Luggage Well—This well is composed of numerous metal stampings that are time consuming to form and assemble. Munro recommends replacing this well with a simpler structural composite tub.
Alternating Self-Piercing Rivets—These closely spaced rivets are alternately installed from the top and bottom. The Munro team is unaware of a structural benefit brought by this added complexity.
Overpowered Spot Welds—These resistance spot welds in steel show evidence of too much electrical power, which has caused molten metal to spray out. This issue may have since been resolved, as Munro was evaluating an early-production example, but Tesla could not confirm if that was the case.
Self-Piercing Rivet Stud—These are commonly used fasteners; less common is attempting to mount them on a curved surface like this. Such an operation is very difficult to control. (Perhaps the location is not critical in this case?)
Rear Door Opening—There is a curious mix of sine-wave tig welding along the roof rail, spot welds along the B-pillar and rocker, and self-piercing rivets along the (extra large) flange near the wheel opening. The rivets may be necessary to join steel and aluminum, but a simpler design overall would save cost.
Munro & Associates is in the “lean design” business, as its web address attests: leandesign.com. Sandy Munro spent a decade at Ford helping optimize the company’s design for manufacturing processes, and while there he met the famous W. Edwards Deming (“In God we trust; all others bring data”). Deming’s theories on improving quality by reducing variation resonated with Munro, and in 1988 Deming convinced Munro to leave Ford and start his own consultancy to spread the lean-design gospel to multiple companies.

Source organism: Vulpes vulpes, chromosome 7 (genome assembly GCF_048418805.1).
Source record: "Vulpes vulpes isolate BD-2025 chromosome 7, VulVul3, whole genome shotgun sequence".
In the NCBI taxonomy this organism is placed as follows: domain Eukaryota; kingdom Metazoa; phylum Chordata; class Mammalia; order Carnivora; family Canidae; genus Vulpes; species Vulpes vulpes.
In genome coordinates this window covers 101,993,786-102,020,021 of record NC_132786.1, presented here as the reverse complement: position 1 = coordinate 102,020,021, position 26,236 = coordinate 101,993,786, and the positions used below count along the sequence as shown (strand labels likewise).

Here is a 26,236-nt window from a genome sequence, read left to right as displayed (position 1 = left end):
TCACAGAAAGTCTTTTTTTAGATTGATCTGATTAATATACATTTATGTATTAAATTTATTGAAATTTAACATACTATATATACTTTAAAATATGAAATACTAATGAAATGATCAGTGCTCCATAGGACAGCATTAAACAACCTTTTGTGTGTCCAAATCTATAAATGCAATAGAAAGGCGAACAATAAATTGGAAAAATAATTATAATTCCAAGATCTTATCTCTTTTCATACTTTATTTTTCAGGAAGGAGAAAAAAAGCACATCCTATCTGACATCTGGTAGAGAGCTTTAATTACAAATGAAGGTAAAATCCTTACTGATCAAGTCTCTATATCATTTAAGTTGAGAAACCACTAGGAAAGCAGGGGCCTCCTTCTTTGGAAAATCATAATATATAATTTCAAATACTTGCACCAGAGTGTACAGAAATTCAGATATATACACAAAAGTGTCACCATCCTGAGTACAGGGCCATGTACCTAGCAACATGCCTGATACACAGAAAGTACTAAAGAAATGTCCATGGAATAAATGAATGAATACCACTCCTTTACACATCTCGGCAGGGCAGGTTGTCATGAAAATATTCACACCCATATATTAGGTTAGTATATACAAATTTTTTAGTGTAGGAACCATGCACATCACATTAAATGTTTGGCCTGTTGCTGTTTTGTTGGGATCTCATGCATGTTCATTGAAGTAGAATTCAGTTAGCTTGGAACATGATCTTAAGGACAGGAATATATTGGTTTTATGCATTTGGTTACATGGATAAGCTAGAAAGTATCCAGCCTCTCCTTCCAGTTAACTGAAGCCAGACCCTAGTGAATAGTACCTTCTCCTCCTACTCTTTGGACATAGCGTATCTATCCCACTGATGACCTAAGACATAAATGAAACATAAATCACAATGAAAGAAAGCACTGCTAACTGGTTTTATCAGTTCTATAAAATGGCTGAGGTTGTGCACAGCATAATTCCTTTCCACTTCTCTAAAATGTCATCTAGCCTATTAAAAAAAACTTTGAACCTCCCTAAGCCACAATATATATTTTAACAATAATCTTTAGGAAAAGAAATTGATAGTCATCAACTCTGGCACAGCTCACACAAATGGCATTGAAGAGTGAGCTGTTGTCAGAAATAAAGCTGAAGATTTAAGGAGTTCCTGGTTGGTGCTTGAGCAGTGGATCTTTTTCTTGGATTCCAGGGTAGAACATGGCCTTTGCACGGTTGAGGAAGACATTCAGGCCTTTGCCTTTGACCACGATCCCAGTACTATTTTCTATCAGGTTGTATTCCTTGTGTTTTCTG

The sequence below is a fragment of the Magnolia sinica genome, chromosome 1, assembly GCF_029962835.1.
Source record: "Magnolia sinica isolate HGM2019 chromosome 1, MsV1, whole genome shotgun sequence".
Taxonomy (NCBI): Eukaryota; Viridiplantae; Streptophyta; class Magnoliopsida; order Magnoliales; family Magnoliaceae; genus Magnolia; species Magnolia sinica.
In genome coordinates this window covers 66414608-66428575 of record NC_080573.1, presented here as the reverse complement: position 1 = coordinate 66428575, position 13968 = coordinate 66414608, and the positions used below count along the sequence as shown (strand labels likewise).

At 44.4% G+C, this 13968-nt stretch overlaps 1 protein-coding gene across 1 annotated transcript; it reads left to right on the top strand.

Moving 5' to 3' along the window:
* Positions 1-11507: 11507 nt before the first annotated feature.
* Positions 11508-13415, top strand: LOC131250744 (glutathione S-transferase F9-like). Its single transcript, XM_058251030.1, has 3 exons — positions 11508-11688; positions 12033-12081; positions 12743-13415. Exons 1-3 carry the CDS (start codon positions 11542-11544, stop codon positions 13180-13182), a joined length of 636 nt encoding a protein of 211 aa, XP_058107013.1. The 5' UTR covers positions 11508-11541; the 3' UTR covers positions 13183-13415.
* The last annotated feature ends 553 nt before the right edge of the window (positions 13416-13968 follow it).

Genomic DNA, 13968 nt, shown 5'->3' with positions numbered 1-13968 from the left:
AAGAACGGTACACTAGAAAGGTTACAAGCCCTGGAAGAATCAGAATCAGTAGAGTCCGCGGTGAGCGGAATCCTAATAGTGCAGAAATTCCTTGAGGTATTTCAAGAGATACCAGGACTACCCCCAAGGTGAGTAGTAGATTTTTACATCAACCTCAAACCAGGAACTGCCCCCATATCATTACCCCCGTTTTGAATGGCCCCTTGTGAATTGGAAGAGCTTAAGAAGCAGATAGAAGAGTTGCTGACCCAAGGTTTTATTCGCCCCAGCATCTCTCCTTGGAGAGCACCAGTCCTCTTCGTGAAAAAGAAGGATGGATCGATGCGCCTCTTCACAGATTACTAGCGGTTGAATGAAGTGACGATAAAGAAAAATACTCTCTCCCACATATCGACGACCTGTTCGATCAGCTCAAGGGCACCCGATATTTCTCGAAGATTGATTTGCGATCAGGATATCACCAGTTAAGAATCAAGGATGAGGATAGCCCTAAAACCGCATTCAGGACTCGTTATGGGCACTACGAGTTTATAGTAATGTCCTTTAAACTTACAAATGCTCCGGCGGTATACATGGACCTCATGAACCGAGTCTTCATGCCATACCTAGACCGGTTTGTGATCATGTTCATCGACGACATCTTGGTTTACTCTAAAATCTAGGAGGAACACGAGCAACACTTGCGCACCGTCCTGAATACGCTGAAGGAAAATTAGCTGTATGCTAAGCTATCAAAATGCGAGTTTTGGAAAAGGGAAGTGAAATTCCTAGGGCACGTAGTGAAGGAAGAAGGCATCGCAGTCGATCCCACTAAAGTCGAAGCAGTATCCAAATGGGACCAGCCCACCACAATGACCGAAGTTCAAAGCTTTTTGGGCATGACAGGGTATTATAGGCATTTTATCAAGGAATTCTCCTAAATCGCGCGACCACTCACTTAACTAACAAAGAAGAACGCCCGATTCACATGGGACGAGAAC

Munro is very impressed with the Tesla’s design, ride/handling, electrical and electronic architecture, and myriad innovations sprinkled throughout the Model 3. He made little secret that he would like to assist Tesla in the areas where he sees room for improvement. As we go to press, Tesla is not yet a Munro client.
We asked Tesla for a follow-up response to this more detailed summary of the Munro teardown. After our initial exclusive, Tesla gave a general comment regarding build quality and safety. At the time of this subsequent story’s posting, Tesla declined comment.